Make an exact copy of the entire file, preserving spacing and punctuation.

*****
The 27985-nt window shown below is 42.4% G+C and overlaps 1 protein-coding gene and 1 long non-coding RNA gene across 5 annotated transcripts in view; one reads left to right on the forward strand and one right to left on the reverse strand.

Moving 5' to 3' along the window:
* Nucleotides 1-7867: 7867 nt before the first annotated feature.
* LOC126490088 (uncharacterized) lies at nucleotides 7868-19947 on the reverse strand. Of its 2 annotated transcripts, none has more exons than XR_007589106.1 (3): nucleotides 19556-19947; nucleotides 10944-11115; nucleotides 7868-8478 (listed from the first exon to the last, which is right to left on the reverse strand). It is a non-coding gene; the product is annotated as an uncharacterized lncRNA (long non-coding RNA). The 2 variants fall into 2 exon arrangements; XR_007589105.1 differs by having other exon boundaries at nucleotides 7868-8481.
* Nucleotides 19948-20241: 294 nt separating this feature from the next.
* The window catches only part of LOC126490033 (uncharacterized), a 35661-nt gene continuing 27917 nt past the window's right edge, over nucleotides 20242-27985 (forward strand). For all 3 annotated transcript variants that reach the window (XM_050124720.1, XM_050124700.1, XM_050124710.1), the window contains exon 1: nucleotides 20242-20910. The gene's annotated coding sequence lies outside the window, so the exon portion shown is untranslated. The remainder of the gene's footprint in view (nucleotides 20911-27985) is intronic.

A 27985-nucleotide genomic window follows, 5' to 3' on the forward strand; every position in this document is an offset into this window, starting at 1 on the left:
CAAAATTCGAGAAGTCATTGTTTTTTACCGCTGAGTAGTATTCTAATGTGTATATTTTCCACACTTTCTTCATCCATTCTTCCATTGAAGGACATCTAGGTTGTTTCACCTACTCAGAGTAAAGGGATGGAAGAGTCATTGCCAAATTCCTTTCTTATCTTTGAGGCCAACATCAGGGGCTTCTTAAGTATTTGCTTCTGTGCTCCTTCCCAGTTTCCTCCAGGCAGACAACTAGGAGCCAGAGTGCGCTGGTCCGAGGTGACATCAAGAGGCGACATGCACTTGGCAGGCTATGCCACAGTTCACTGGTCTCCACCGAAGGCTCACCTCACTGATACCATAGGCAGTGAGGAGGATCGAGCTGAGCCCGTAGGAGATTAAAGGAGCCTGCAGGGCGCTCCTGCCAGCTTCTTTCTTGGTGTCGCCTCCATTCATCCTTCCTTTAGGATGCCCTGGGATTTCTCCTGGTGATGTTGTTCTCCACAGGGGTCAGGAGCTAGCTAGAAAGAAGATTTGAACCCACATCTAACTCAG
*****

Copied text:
The 27985-nt window shown below is 42.4% G+C and overlaps 1 protein-coding gene and 1 long non-coding RNA gene across 5 annotated transcripts in view; one reads left to right on the forward strand and one right to left on the reverse strand.

Moving 5' to 3' along the window:
* Nucleotides 1-7867: 7867 nt before the first annotated feature.
* LOC126490088 (uncharacterized) lies at nucleotides 7868-19947 on the reverse strand. Of its 2 annotated transcripts, none has more exons than XR_007589106.1 (3): nucleotides 19556-19947; nucleotides 10944-11115; nucleotides 7868-8478 (listed from the first exon to the last, which is right to left on the reverse strand). It is a non-coding gene; the product is annotated as an uncharacterized lncRNA (long non-coding RNA). The 2 variants fall into 2 exon arrangements; XR_007589105.1 differs by having other exon boundaries at nucleotides 7868-8481.
* Nucleotides 19948-20241: 294 nt separating this feature from the next.
* The window catches only part of LOC126490033 (uncharacterized), a 35661-nt gene continuing 27917 nt past the window's right edge, over nucleotides 20242-27985 (forward strand). For all 3 annotated transcript variants that reach the window (XM_050124720.1, XM_050124700.1, XM_050124710.1), the window contains exon 1: nucleotides 20242-20910. The gene's annotated coding sequence lies outside the window, so the exon portion shown is untranslated. The remainder of the gene's footprint in view (nucleotides 20911-27985) is intronic.

A 27985-nucleotide genomic window follows, 5' to 3' on the forward strand; every position in this document is an offset into this window, starting at 1 on the left:
CAAAATTCGAGAAGTCATTGTTTTTTACCGCTGAGTAGTATTCTAATGTGTATATTTTCCACACTTTCTTCATCCATTCTTCCATTGAAGGACATCTAGGTTGTTTCACCTACTCAGAGTAAAGGGATGGAAGAGTCATTGCCAAATTCCTTTCTTATCTTTGAGGCCAACATCAGGGGCTTCTTAAGTATTTGCTTCTGTGCTCCTTCCCAGTTTCCTCCAGGCAGACAACTAGGAGCCAGAGTGCGCTGGTCCGAGGTGACATCAAGAGGCGACATGCACTTGGCAGGCTATGCCACAGTTCACTGGTCTCCACCGAAGGCTCACCTCACTGATACCATAGGCAGTGAGGAGGATCGAGCTGAGCCCGTAGGAGATTAAAGGAGCCTGCAGGGCGCTCCTGCCAGCTTCTTTCTTGGTGTCGCCTCCATTCATCCTTCCTTTAGGATGCCCTGGGATTTCTCCTGGTGATGTTGTTCTCCACAGGGGTCAGGAGCTAGCTAGAAAGAAGATTTGAACCCACATCTAACTCAG